20. Danica Manalansang 54. Corazon Obnial 88. Aurora Fernandez
21. Wendyl Manalansang 55. Renato Bagadiong 89. Frankie Bagadiong
22. Elina A Felipe 56. Renelyn De Vera 90. Dolor Bagadiong
23. Johnny J Cabe 57. Ferdinand De Vera 91. Val Bagadiong
24. Gil Meru 58. Rizalino Ramirez 92. Ariel Bagadiong
25. Patrick Gecangao 59. Allzana Ramirez 93. Shiela Dubios
26. Joel Bristol 60. Lourdes Cabalhin 94. Henry Reobuya
27. Dominador Tiru 61. Manolito Cabalhin 95. Lucy Trinidad
28. Nelson Blanco 62. Dennis Cabalhin 96. Fely Tan
29. Zosimo Melo 63. Aurora Aguinaldo Mehlbaum 97. Jun Bacurin
30. Andy Frias 64. Elenita Granada 98. Donna Bacurin
31. Albino Villalba 65. Ma Sanrio Granada 99. Sister Hermie
32. Joselito Maniulit 66. Juliane Del Rosario 100. Sister Inden
33. Dante Rebanal 67. Joaquin Tena
34. Arnel Cariaga 68. Oscar Mendoza

Case of Riyadh OFWs resolved, says labor attaché

RONALDO Z. CONCHA

JEDDAH - The head of the Philippine Overseas Labor Office (POLO) in Riyadh said Wednesday, January 13, that the case of more than 40 Filipino caregivers who went on hunger strike in the Saudi capital has been resolved.

Labor attaché Rustico Dela Fuente assured the workers that an agreement had been reached with the workers’ employer and that they would be able to leave as soon as their exit papers are released.

Head count

In a phone interview, Dela Fuente stated, “Nakatutok tayo sa kaso ng mga caregivers at ginagawan natin ng paraan na mapauwi sila pero siyempre kailangan din natin maisaayos ito sa tamang proseso. Responsibilidad din ito ng kanilang mga ahensya sa Pilipinas bagamat nakikita ko naman ang kanilang kooperasyon para maresolba ang problemang ito. Sa katunayan may tatlong ahensya ang dumalaw na dito>," he said.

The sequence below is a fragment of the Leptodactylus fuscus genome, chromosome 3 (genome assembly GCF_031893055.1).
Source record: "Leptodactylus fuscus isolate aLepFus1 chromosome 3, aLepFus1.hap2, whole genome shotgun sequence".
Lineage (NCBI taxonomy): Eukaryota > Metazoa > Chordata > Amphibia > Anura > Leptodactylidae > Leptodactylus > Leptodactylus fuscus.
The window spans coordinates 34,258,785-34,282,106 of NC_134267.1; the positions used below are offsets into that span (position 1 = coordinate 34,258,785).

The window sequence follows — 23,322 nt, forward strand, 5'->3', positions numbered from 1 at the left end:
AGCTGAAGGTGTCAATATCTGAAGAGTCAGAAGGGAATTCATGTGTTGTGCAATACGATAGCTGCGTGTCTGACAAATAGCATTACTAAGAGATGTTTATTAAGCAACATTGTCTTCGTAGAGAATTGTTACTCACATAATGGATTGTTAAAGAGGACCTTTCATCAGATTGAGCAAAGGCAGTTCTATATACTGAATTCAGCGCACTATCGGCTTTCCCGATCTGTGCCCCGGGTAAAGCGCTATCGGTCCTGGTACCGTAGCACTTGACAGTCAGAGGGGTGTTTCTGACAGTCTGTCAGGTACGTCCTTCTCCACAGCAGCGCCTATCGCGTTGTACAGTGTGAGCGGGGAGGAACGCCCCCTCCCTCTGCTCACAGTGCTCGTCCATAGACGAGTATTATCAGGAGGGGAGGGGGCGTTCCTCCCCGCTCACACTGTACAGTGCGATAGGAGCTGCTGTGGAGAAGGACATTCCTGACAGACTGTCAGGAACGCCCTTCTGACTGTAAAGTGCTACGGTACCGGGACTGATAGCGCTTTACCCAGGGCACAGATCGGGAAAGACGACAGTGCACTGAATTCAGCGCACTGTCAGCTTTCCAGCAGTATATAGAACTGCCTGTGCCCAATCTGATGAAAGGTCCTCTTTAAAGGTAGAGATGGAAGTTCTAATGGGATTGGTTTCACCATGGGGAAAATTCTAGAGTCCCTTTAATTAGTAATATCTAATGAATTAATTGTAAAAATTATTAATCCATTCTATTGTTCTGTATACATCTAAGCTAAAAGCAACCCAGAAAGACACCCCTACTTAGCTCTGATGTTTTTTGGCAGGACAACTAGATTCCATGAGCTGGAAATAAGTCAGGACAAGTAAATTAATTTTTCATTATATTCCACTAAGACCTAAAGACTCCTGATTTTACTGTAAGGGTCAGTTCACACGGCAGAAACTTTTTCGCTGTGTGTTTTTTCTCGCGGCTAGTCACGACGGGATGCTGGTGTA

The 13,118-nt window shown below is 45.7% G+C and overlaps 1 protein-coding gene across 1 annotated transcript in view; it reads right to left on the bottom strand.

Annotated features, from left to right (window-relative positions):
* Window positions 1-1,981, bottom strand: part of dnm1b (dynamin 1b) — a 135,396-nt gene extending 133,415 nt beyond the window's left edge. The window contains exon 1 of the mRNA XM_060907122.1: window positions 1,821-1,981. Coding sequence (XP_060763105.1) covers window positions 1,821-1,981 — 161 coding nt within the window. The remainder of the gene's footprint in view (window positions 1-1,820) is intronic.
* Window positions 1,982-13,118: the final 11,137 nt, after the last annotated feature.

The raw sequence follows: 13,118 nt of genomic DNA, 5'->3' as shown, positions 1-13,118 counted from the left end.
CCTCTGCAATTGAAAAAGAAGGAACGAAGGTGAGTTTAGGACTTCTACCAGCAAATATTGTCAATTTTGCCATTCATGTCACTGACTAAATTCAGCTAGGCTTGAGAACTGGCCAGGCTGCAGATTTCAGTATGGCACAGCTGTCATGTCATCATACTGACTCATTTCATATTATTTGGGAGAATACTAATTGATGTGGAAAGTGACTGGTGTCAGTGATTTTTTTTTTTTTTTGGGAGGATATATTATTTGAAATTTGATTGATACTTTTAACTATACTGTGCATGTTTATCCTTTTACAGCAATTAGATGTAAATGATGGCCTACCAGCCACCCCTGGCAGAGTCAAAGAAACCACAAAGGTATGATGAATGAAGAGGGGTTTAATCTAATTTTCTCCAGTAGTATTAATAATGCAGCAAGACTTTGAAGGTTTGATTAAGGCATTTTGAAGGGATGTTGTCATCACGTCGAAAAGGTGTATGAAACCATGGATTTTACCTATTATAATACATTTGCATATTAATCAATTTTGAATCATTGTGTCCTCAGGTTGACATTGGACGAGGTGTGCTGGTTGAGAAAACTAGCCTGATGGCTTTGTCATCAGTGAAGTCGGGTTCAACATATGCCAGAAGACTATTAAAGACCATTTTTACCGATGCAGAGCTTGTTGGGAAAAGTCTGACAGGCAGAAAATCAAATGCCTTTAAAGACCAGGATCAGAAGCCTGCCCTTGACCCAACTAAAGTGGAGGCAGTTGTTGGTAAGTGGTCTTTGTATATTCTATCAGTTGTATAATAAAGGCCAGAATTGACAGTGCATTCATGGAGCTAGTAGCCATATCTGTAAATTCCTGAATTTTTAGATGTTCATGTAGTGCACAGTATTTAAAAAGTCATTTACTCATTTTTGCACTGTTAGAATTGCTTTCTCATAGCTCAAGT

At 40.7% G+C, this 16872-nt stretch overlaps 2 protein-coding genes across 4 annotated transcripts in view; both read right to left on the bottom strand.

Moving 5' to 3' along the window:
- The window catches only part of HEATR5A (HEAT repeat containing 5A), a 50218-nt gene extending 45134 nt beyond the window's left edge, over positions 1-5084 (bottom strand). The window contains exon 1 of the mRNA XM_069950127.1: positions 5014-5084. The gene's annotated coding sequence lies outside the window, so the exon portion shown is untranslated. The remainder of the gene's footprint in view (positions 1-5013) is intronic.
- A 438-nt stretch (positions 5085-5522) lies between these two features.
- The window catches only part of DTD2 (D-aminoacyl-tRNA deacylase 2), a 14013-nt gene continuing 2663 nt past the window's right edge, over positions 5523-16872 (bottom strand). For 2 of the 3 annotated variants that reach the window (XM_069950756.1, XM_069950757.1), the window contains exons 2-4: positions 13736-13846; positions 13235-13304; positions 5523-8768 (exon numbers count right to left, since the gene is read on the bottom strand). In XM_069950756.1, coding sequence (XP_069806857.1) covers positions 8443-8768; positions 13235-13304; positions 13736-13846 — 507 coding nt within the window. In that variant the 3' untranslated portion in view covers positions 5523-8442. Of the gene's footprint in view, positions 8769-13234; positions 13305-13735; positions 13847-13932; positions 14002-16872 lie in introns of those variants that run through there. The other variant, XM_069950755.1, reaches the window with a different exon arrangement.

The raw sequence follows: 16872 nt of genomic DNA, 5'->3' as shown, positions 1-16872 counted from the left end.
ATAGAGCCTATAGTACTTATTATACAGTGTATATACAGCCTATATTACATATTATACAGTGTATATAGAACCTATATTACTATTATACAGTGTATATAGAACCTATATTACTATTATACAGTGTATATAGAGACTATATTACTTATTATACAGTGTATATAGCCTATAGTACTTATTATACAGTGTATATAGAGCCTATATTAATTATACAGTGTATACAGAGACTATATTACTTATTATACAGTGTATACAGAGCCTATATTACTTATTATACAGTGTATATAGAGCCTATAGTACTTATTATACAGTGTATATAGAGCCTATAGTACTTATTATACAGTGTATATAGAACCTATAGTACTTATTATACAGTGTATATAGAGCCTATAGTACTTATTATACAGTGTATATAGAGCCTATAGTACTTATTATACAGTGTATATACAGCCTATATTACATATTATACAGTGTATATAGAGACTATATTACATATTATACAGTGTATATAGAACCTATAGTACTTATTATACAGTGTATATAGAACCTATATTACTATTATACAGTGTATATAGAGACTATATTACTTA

(“We’re looking into the case of the caregivers and we’re doing everything to be able to send them home, but of course we have to do this through the right process. This is also the responsibility of their agencies in the Philippines and we see that they have been cooperating to resolve this problem. In fact, three agencies have already sent their representatives here.")

On October 12, 2009, three separate groups of OFWs deployed in Annasban decided to stop working to call attention to their company’s alleged violations of their employment contract, and they have since been locked up in "crowded and unhealthy" structures, according to migrants’ rights group Migrante. [See: "Protesting OFWs in Saudi ask RP to repatriate them"]

But figures obtained from Riyadh show only 51 Annasban workers went on strike in October last year. Four have already been repatriated, three of whom paid the expenses demanded by the employer, while the fourth one’s exit was facilitated by her agency when her husband died, according to Dela Fuente.

Dela Fuente added that another four have also reportedly vacated the living quarters provided by their company and are suspected by their colleagues to have returned to work. This brings the number of the remaining OFWs to 43.

Migrante’s records and communication with the OFWs families in the Philippines, however, show there are still 88 OFWs under the custody of Annasban.

Repatriation issues

The employer, Riyadh-based multimillion conglomerate Annasban Group, has agreed to secure exit visas once the expenses it incurred in hiring the workers are paid. The company is asking for SR4,000 (P48,760 Pesos) to SR8,000 (P92,889) for each worker to cover deployment costs.

“There will be no out-of-pocket expenses on the workers. Their agencies are cooperating with Annasban," Dela Fuentes said, though it remains unclear as to who will pay the deployment costs or if such will be paid at all.

Migrante-Middle East earlier said that Annasban should not be paid for deployment costs, since it was they who violated the employment contracts.

Then again, Dela Fuente said Annasban has been adamant about demanding a refund of its expenses in bringing the workers to the Kingdom, arguing that they have yet to complete their two-year contracts.


Steadfast strikers

Despite the POLO’s assurance, a spokesperson for the workers who identified herself only as Eppie told GMANews.TV Wednesday night that they will not stop their hunger strike until at least one of them has been repatriated.

“Kung hindi kami matulungan ng ating gobyerno, mabuti pa tuluyan na kaming mamatay dito," Eppie said.

(“If the government would not be able to help us, we might as well die here.")

One of the hunger strikers is Annie Maclang of Pampanga, who was barely one month into her job when the group decided to stop working last year to protest Annasban’s alleged abuses and unfair labor practices.